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Hodge v. Colvin

United States District Court, E.D. Kentucky, Central Division, Lexington

April 30, 2015

CAROLYN W. COLVIN, Commissioner of Social Security, Defendant.


DAVID L. BUNNING, District Judge.

Plaintiff brought this action pursuant to 42 U.S.C. § 405(g) to obtain judicial review of an administrative decision of the Commissioner of Social Security. The Court, having reviewed the record, will affirm the Commissioner's decision, as it is supported by substantial evidence.


Plaintiff Jamey Hodge protectively filed his current application for Supplemental Security Income ("SSI") payments, alleging disability as of March 18, 2002. (Tr. 172-174). Plaintiff's claim was denied initially and on reconsideration. (Tr. 83-85). On November 12, 2008 and February 11, 2009, Administrative Law Judge Charles J. Arnold conducted administrative hearings at Plaintiff's request. (Tr. 18-28, 43-56). ALJ Arnold ruled that Plaintiff was not entitled to benefits on April 24, 2009. (Tr. 7-17). This decision became the final decision of the Commissioner when the Appeals Council denied review on October 27, 2009. (Tr. 1-4).

Plaintiff appealed that decision to this Court on December 30, 2009. See Case No. 5:09-416-DCR (Tr. 386). The Commissioner ultimately acknowledged that remand was appropriate "to allow the ALJ to reevaluate the Plaintiff's residual functional capacity for sedentary work in light of the functional limitations identified by Dr. Fritzhand and the state agency physician." (Tr. 403-08). Accordingly, the Court remanded the matter for further administrative proceedings pursuant to Sentence Four of 42 U.S.C. § 405(g) on July 7, 2010. (Id. ). The Appeals Council then vacated the final decision of the Commissioner and remanded the case to Administrative Law Judge Don C. Paris on September 24, 2010. (Tr. 409-12).

ALJ Paris held an additional hearing on June 9, 2011. (Tr. 344-81). Plaintiff and Vocational Expert Jackie B. Rogers testified at this proceeding. (Id. ). On July 7, 2011, ALJ Paris found that Plaintiff has not been under a disability since the application date. (Tr. 383-98). Plaintiff's non-attorney representative, Kim Murphy, drafted written exceptions to ALJ Paris' decision and submitted them to the Appeals Council for review. (Tr. 32). The Appeals Council considered these exceptions and found no reason to assume jurisdiction, thus making ALJ Paris' decision the final decision of the Commissioner on April 17, 2014. (Tr. 339-42).

On June 19, 2014, Plaintiff filed the instant action. (Docs. # 1 and 2). Plaintiff asks this Court to reverse the Commissioner's most recent decision and order an outright award of benefits. (Doc. # 10-1 at 8). This matter has culminated in cross motions for summary judgment, which are now ripe for the Court's review. (Docs. # 10 and 11).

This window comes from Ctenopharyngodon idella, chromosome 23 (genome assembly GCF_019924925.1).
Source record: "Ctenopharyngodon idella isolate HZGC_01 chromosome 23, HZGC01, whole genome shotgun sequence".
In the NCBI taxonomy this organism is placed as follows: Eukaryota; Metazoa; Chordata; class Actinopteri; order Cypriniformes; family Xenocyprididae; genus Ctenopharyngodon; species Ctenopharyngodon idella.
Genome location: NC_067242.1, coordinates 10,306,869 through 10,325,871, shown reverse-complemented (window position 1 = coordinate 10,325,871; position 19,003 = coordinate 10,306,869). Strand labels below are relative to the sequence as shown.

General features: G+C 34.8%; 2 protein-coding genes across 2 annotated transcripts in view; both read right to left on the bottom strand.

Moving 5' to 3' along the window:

A. Overview of the Process

Judicial review of the Commissioner's decision is restricted to determining whether it is supported by substantial evidence and was made pursuant to proper legal standards. See Cutlip v. Sec'y of Health & Human Servs., 25 F.3d 284, 286 (6th Cir. 1994). "Substantial evidence" is defined as "more than a scintilla of evidence but less than a preponderance; it is such relevant evidence as a reasonable mind might accept as adequate to support a conclusion." Id. Courts are not to conduct a de novo review, resolve conflicts in the evidence, or make credibility determinations. Id. Rather, we are to affirm the Commissioner's decision, provided it is supported by substantial evidence, even if we might have decided the case differently. See Her v. Comm'r of Soc. Sec., 203 F.3d 388, 389-90 (6th Cir. 1999).

The ALJ, in determining disability, conducts a five-step analysis. Step 1 considers whether the claimant is still performing substantial gainful activity; Step 2, whether any of the claimant's impairments are "severe"; Step 3, whether the impairments meet or equal a listing in the Listing of Impairments; Step 4, whether the claimant can still perform his past relevant work; and Step 5, whether significant numbers of other jobs exist in the national economy which the claimant can perform. As to the last step, the burden of proof shifts from the claimant to the Commissioner. See Jones v. Comm'r of Soc. Sec., 336 F.3d 469, 474 (6th Cir. 2003); Preslar v. Sec'y of Health & Human Servs., 14 F.3d 1107, 1110 (6th Cir. 1994).

B. The ALJ's Determination

At Step 1, the ALJ found that Plaintiff had not engaged in substantial gainful activity since the application date. (Tr. 388). At Step 2, the ALJ determined that Plaintiff's chronic backache, morbid obesity, anxiety disorder not otherwise specified and avoidant and dependent features are severe impairments within the meaning of the regulations. (Id. ). The ALJ further found that Plaintiff's hypertension constitutes a non-severe impairment. (Id. ).

At Step 3, the ALJ concluded that Plaintiff does not have an impairment or combination of impairments listed in, or medically equal to, an impairment listed in 20 C.F.R. Part 404, Subpart P, Appendix 1. (Tr. 391-93). The ALJ first noted that Plaintiff's physical impairments did not meet or equal Listing 1.04 (spine disorders) because "the record is devoid of evidence of nerve root compression, spinal arachnoiditis or lumbar spinal stenosis." (Id. ). Although obesity has been deleted from ...

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